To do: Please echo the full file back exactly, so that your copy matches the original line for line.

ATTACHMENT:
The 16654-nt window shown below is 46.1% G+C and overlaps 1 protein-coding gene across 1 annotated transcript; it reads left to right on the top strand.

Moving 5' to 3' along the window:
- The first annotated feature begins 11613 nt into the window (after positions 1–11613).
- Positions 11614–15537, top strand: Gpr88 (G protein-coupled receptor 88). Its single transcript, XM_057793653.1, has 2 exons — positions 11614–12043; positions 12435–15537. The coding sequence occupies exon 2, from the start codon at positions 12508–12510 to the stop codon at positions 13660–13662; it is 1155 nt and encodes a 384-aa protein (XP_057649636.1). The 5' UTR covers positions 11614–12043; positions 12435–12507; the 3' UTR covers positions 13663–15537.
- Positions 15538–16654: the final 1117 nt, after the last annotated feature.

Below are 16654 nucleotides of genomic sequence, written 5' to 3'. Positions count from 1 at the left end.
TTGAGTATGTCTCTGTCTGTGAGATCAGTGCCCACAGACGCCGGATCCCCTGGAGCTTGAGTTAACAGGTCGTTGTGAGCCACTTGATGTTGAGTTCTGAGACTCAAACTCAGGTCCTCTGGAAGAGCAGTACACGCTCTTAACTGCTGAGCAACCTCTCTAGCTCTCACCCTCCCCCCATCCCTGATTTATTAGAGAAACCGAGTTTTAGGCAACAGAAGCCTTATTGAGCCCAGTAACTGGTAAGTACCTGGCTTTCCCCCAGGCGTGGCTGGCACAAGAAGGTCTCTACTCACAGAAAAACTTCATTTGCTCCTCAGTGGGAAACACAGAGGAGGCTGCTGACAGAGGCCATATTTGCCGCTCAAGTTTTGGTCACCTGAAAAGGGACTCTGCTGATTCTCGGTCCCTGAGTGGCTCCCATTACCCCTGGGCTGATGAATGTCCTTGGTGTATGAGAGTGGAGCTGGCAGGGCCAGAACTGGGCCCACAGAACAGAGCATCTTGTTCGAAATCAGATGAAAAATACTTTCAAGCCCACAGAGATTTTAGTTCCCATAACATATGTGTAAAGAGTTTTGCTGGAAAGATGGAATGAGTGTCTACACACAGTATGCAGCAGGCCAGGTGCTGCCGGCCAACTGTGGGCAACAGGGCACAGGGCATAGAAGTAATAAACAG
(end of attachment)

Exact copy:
The 16654-nt window shown below is 46.1% G+C and overlaps 1 protein-coding gene across 1 annotated transcript; it reads left to right on the top strand.

Moving 5' to 3' along the window:
- The first annotated feature begins 11613 nt into the window (after positions 1–11613).
- Positions 11614–15537, top strand: Gpr88 (G protein-coupled receptor 88). Its single transcript, XM_057793653.1, has 2 exons — positions 11614–12043; positions 12435–15537. The coding sequence occupies exon 2, from the start codon at positions 12508–12510 to the stop codon at positions 13660–13662; it is 1155 nt and encodes a 384-aa protein (XP_057649636.1). The 5' UTR covers positions 11614–12043; positions 12435–12507; the 3' UTR covers positions 13663–15537.
- Positions 15538–16654: the final 1117 nt, after the last annotated feature.

Below are 16654 nucleotides of genomic sequence, written 5' to 3'. Positions count from 1 at the left end.
TTGAGTATGTCTCTGTCTGTGAGATCAGTGCCCACAGACGCCGGATCCCCTGGAGCTTGAGTTAACAGGTCGTTGTGAGCCACTTGATGTTGAGTTCTGAGACTCAAACTCAGGTCCTCTGGAAGAGCAGTACACGCTCTTAACTGCTGAGCAACCTCTCTAGCTCTCACCCTCCCCCCATCCCTGATTTATTAGAGAAACCGAGTTTTAGGCAACAGAAGCCTTATTGAGCCCAGTAACTGGTAAGTACCTGGCTTTCCCCCAGGCGTGGCTGGCACAAGAAGGTCTCTACTCACAGAAAAACTTCATTTGCTCCTCAGTGGGAAACACAGAGGAGGCTGCTGACAGAGGCCATATTTGCCGCTCAAGTTTTGGTCACCTGAAAAGGGACTCTGCTGATTCTCGGTCCCTGAGTGGCTCCCATTACCCCTGGGCTGATGAATGTCCTTGGTGTATGAGAGTGGAGCTGGCAGGGCCAGAACTGGGCCCACAGAACAGAGCATCTTGTTCGAAATCAGATGAAAAATACTTTCAAGCCCACAGAGATTTTAGTTCCCATAACATATGTGTAAAGAGTTTTGCTGGAAAGATGGAATGAGTGTCTACACACAGTATGCAGCAGGCCAGGTGCTGCCGGCCAACTGTGGGCAACAGGGCACAGGGCATAGAAGTAATAAACAG